This paper reports an intra-bony schwannoma arising in the mandible adjacent to tooth roots. Schwannoma, also called neurilemmoma, is an infrequent, usually benign tumour, Figure 2 Periapical radiograph revealing a well-circumscribed radiolucent image in alveolar bone with a dense sclerotic border.
Figure 1 Panoramic radiograph showing the lesion between the right second mandibular premolar and first molar.
CASE RE POR T
derived from the neuroectodermal Schwann cells that cover myelinated nerve fibres (Hatziotis & Asprides 1967, Zachariades et al. 1987). The neoplasm has a predilection for the head, neck and flexor surfaces of upper and lower extremities. Whereas the head and neck region is the most common site for benign nerve sheath tumours, intra-oral lesions are unusual and only a small number occur in intraosseous sites (Marzola et al. 1988, Llewelyn & Sugar 1989, Takeda 1991, Minic 1992, Villaneuva et al. 1995).
Intraosseous lesions located in the periapical region could lead to clinical and radiographical diagnostic confusion. Most of the lesions situated at these sites are odontogenic in origin. However, other possibilities must be included in the differential diagnosis, especially when the dental lamina are preserved and pulp tests are positive.
The literature reveals 44 reported central schwannomas of the jaws; 39 in the mandible and 5 in the maxilla (Chi et al. 2003). Usually, this lesion exhibits a behaviour similar to other benign intraosseous lesions. Based on this slow growth the radiographical features include a well-defined radiolucent area, which may be bordered by a dense sclerotic margin of bone. The expansive pattern of growth tends to dislocate involved nerves and teeth (Marzola et al. 1988, Llewelyn & Sugar 1989, Takeda 1991, Minic 1992, Villaneuva et al. 1995).
The present report demonstrates a case of intraosseous schwannoma that was diagnosed following meticulous examination by the dental surgeon. The patient Figure 4 S100 positive reaction in schwannoma. Immunoperoxidase staining (·400).
Figure 3 Photomicrograph of the lesion composed of densely cellular and irregularity arranged, elongated spindle tumour cells. Antoni B tissue was dominant. The tumour cells had fusiform aspect with no precise cytoplasmic limits (H&E·100).
complained of acute toothache and a radiographical examination was carried out to evaluate the tooth and restoration. Simultaneously a well-circumscribed radiolucent area between the second premolar and first molar roots was observed. The lesion could be confused with inflammatory periodontal lesion such as dental granuloma or radicular cyst, although clinical findings seemed to indicate a nonendodontic origin. The involved tooth gave a positive result to sensitivity tests. An exploratory surgical (curettage) approach was chosen, and the final diagnosis of the tissue mass was microscopically confirmed to be a schwannoma.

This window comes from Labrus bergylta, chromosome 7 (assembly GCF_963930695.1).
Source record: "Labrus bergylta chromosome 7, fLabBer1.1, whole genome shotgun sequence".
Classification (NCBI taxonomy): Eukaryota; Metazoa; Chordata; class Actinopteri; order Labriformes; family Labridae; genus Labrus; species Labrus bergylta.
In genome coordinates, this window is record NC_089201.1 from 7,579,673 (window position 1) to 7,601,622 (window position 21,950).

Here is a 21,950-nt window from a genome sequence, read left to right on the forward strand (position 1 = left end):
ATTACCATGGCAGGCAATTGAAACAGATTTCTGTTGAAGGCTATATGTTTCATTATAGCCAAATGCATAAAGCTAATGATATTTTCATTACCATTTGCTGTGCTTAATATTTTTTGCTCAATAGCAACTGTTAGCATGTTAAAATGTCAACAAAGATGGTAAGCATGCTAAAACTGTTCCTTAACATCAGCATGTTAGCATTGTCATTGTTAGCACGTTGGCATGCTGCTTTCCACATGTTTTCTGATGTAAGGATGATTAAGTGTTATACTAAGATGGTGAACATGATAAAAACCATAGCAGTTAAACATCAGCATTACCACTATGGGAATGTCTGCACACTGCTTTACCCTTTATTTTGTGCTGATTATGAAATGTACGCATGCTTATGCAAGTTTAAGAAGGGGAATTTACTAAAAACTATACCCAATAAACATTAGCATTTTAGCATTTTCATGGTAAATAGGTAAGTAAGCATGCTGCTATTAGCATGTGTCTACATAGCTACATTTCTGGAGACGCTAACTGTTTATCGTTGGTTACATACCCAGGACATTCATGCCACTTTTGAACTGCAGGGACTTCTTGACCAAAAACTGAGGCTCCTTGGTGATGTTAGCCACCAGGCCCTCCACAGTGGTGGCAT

The microscopic analysis of the specimens obtained is extremely important to establish the final diagnosis. Some clinicians do not routinely send the specimens for histological examination, this can lead to erroneous diagnosis and treatment. The intraosseous schwannoma is a rare lesion and the clinical course and the radiographic appearance of this lesion is not characteristic; therefore, the diagnosis can only be established on histological examination (Fiedman 1964, Hatziotis & Asprides 1967, Schofield & Gadner 1982, Gotte et al. 1986, Gallo et al. 1997). The extent of the lesion at diagnosis may indicate more radical procedures, including removal of teeth and bone resection (Marks et al. 1976, Llewelyn & Sugar 1989, Gallo et al. 1997).
When seen as a gross specimen, the tissue of schwannoma is solid, roundly lobulated and greyish white in colour. It is soft or moderately firm. Most tumours are encapsulated.
Microscopically, the growth is classified into two basic types of tissue, Antoni A and Antoni B. The Antoni A type consists of closely packed spindle cells with their nuclei lying in rows and displaying a palisade effect. Hyaline structures areas are observed between these rows; those with round to oval configuration are called Verocay bodies. The Antoni B type of tissue is composed of a loose-meshed cells haphazardly arranged with number of minute cystic spaces (Lucas 1984, Zachariades et al. 1987, Enzinger & Weiss 1988, Chrysomali et al. 1997).
According to Chrysomali et al. (1997) in terms of immunohistochemistry, all neural origin tumours have positivity for S100 protein and this technique could help distinguish these lesions. Intense positive reaction for S100 is observed in schwannoma and Figure 5 Closer view of panoramic radiograph 1 year after the complete excision showing bone regeneration in the area.
CASE RE POR T
clinical criteria for distinguishing the behaviour of the tumour, although the malignant neoplasm tends to cause more pain in the region of distribution of the nerve (Krause et al.
The treatment for schwannoma consists of total surgical lesion removal. In the present case, the surgical exploration was completed and the lesion was totally excised with no signs of recurrence 3 years later. Recurrences and malignant transformation are rare events. The presence of schwannoma must lead to a careful search for neural tumours in other parts of the body, although in most cases none will be found. The differentiation of schwannoma from neurofibroma is essential, because an apparently ‘solitary’ neurofi- broma may be a manifestation of neurofibromatosis.
Introsseous schawannoma are rare lesions and can mimic periapical lesions. Careful diagnostic procedures and adequate interpretation of clinical, radiographical and histolog- ical findings of intraosseous lesions situated at periapical region are required to associate the correct diagnosis, which otherwise may result in unnecessary root canal treatment.
Whilst this article has been subjected to Editorial review, the opinions expressed, unless specifically indicated, are those of author. The views expressed do not necessarily represent best practice, or the views of the IEJ Editorial Board, or of its affiliated Specialist Societies.